Toe walking is a pattern of walking in which a child walks on balls of his or her feet, with no contact between the heels and ground. Toe walking is common in children who are learning to walk. After the age of two, however, most children outgrow toe walking and begin to walk with a normal heel-to-toe pattern.
In very rare cases, continuing to toe walk after age two may be a sign of an underlying medical condition. In the vast majority of cases, however, persistent toe walking is “idiopathic,” which means that the exact cause is not known. Older children who continue to toe walk may do so out of habit or because the muscles and tendons in their calves have become tighter over time.
Most young children who walk on their toes are able to walk flat-footed when asked to do so. However, many older children who continue to toe walk (usually those over the age of five) are not able to walk with their heels down. These children may complain about problems wearing shoes or participating in sports or recreational activities that involve wearing roller skates or ice skates. Some children who toe walk usually have no specific complaints or pain, but their parents are concerned about the impact their walking may have on their future function as teenagers and adults.
In the vast majority of children, toe walking is “idiopathic”. When these children are evaluated by a doctor, their physical exams and neurological tests are usually normal. Toe walking may also run in families.
In a smaller number of cases, persistent toe walking can be a sign of an underlying medical condition, such as: cerebral palsy, muscular dystrophy or a spinal cord abnormality.
Although children with autism-related conditions toe walk more frequently than children who are developing normally, there is no direct link between the two conditions, and their toe walking may be sensory-related.
In some children who toe walk, the muscles and tendon combination in the calf may be shorter at birth, or may shorten over time, which prevents the child from touching his or her heels to the ground and walking flat-footed.
When to see a doctor
Typically, toe walking is a habit that develops when a child learns to walk. If your child is still toe walking after age two, it’s time to talk to your doctor about it. Make an appointment sooner if your child also has tight leg muscles, stiffness in the Achilles tendon or a lack of muscle co-ordination.
Toe walking can be observed during a physical exam. In some cases, the doctor will take a detailed history, watch the child walk and perform a physical exam.
If the doctor suspects cerebral palsy or autism, a neurological exam or testing for developmental delays may be done. Some simple neurological tests will help find out if there is any abnormality in the child’s nervous system that could be contributing to the toe walking. The exam will be tailored to the child’s age, developmental level and ability to co-operate.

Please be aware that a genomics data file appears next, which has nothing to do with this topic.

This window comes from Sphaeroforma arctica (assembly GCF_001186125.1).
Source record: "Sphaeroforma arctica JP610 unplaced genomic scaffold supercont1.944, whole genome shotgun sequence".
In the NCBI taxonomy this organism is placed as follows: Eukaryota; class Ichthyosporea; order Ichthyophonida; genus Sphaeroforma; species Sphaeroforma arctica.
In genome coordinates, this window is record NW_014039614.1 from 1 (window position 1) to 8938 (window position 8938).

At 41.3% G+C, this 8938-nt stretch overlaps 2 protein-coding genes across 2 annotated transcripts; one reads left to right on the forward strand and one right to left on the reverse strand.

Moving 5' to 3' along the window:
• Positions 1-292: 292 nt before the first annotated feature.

During the exam, the doctor will assess if there is any contracture or excessive tightness of the muscles in the arms or legs, check the strength of the major muscles, check the child’s reflexes and test sensation, or feeling, in the arms and legs.
Other tests like an electromyography (EMG) – that measures the electrical activity in the affected nerve or muscle – may be ordered, but other tests such as X-rays, CT or MRI scans are not usually ordered.
Treatment for toe walking depends on a number of factors, including the age of the child and whether the child is able to walk flat-footed. If the child is toe walking out of habit, no treatment is needed. She or he is very likely to outgrow the habit. The doctor will simply monitor the child’s gait during office visits.
If a physical problem is contributing to toe walking, treatment options may include non-surgical treatment for children who are two to five years old and able to walk flat-footed. Initial treatment is always nonsurgical. This may include:
Serial casting: Your doctor may apply a series of short leg walking casts to help progressively stretch and lengthen the muscles and tendons in the calf and break the toe-walking habit. Serial casting is usually performed over a period of several weeks.
Bracing: Wearing an ankle-foot orthosis (AFO) can help stretch and lengthen muscles and tendons. An AFO is a plastic brace that extends up the back of the lower leg and holds the foot at a 90-degree angle. Typically, bracing is performed for a longer period of time than casting (months rather than weeks).
Botox therapy: For certain patients – usually those with a neurologic abnormality that leads to increased muscle tone – an injection of botulinum A toxin (Botox) may also be given to temporarily weaken the calf muscles. This will allow the muscles to stretch more easily during casting or bracing.
If conservative treatments fail, the doctor may recommend surgery to lengthen the muscles or tendons at the back of the lower leg or reposition the bones in the foot, which will allow the child to walk flat-footed. Surgery is usually performed after the age of five if the toe walking continues.
Persistent toe walking can increase a child’s risk of falling, pain in the foot, deformity and also result in a social stigma.
• For more information email email@example.com or visit www.foothealth.org, apma.org or orthoinfo.aaos.org. To see a podiatrist, visit Bahamas Foot Centre on Rosetta Street, telephone 325-2996 or Bahamas Surgical Associates on Albury Lane, telephone 394-5820. On Grand Bahama, call or visit Lucayan Medical Centre on East Sunrise Highway, or telephone 373-7400 for an appointment.